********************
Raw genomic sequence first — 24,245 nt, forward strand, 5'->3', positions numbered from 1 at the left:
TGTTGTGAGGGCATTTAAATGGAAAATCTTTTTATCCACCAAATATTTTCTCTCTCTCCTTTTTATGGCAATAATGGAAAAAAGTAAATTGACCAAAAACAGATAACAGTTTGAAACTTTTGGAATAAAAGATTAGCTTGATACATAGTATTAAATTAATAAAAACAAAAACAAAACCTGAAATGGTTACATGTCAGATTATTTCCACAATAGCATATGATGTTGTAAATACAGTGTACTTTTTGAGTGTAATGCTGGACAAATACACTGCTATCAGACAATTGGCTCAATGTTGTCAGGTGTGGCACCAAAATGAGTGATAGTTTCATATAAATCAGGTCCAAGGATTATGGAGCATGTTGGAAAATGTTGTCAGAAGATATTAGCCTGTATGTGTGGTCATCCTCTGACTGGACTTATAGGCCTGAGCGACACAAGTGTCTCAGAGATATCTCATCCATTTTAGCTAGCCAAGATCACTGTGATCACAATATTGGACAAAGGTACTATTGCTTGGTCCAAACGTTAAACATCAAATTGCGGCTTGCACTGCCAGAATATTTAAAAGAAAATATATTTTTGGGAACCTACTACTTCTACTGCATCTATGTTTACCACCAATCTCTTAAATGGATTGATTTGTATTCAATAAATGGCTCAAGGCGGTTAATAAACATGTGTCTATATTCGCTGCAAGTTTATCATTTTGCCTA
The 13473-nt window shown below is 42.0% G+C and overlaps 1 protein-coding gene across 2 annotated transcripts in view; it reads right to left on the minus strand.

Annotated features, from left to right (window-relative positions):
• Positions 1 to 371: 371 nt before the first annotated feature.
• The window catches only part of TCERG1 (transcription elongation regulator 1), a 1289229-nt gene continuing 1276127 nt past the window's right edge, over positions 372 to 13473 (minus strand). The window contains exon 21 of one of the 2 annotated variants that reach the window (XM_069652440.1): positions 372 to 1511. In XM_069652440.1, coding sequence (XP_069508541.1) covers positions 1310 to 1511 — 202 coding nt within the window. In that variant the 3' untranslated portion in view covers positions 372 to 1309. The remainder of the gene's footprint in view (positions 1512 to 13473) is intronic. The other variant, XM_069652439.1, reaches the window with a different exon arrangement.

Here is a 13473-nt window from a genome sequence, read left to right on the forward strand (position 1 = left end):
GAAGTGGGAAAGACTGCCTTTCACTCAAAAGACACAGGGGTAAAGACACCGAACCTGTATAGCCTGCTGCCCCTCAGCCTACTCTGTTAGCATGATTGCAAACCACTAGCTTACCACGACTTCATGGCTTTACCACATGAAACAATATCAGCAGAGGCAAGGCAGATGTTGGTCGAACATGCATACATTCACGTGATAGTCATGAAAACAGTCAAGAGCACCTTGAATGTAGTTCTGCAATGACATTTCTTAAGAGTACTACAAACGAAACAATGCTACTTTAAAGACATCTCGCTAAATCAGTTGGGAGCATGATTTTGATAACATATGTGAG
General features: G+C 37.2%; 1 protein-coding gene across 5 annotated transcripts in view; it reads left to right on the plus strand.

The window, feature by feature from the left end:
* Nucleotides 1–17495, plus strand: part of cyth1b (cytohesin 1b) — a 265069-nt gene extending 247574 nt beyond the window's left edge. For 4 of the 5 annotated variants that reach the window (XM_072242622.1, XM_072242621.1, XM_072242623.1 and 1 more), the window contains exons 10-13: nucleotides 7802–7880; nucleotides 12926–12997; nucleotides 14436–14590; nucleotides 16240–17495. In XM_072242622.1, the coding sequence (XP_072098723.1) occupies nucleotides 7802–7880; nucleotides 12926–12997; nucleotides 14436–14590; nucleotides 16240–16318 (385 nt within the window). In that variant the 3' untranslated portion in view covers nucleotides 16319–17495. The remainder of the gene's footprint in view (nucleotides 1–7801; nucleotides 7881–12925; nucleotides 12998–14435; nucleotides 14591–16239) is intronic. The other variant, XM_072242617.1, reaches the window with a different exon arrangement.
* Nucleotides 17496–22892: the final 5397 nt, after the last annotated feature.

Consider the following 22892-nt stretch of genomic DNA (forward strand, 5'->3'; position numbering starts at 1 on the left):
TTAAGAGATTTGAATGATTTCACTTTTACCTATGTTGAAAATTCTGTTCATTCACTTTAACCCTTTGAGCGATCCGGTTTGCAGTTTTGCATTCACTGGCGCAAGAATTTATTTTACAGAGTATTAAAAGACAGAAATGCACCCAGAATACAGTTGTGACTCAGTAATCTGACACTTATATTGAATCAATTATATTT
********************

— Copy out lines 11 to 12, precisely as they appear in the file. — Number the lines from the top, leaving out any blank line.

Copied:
* Nucleotides 1–17495, plus strand: part of cyth1b (cytohesin 1b) — a 265069-nt gene extending 247574 nt beyond the window's left edge. For 4 of the 5 annotated variants that reach the window (XM_072242622.1, XM_072242621.1, XM_072242623.1 and 1 more), the window contains exons 10-13: nucleotides 7802–7880; nucleotides 12926–12997; nucleotides 14436–14590; nucleotides 16240–17495. In XM_072242622.1, the coding sequence (XP_072098723.1) occupies nucleotides 7802–7880; nucleotides 12926–12997; nucleotides 14436–14590; nucleotides 16240–16318 (385 nt within the window). In that variant the 3' untranslated portion in view covers nucleotides 16319–17495. The remainder of the gene's footprint in view (nucleotides 1–7801; nucleotides 7881–12925; nucleotides 12998–14435; nucleotides 14591–16239) is intronic. The other variant, XM_072242617.1, reaches the window with a different exon arrangement.
* Nucleotides 17496–22892: the final 5397 nt, after the last annotated feature.